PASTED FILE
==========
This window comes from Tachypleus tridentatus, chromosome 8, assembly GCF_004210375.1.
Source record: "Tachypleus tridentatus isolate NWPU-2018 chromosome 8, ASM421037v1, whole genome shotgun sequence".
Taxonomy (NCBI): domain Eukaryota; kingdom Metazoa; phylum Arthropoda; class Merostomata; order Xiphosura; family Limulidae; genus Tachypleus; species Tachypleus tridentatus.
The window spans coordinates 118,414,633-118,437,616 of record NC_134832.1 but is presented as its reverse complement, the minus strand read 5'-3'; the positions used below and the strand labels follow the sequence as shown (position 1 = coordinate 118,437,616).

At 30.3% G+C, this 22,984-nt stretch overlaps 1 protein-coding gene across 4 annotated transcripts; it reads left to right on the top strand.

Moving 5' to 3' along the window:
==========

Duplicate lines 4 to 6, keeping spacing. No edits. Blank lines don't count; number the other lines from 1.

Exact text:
The window spans coordinates 118,414,633-118,437,616 of record NC_134832.1 but is presented as its reverse complement, the minus strand read 5'-3'; the positions used below and the strand labels follow the sequence as shown (position 1 = coordinate 118,437,616).

At 30.3% G+C, this 22,984-nt stretch overlaps 1 protein-coding gene across 4 annotated transcripts; it reads left to right on the top strand.

Moving 5' to 3' along the window: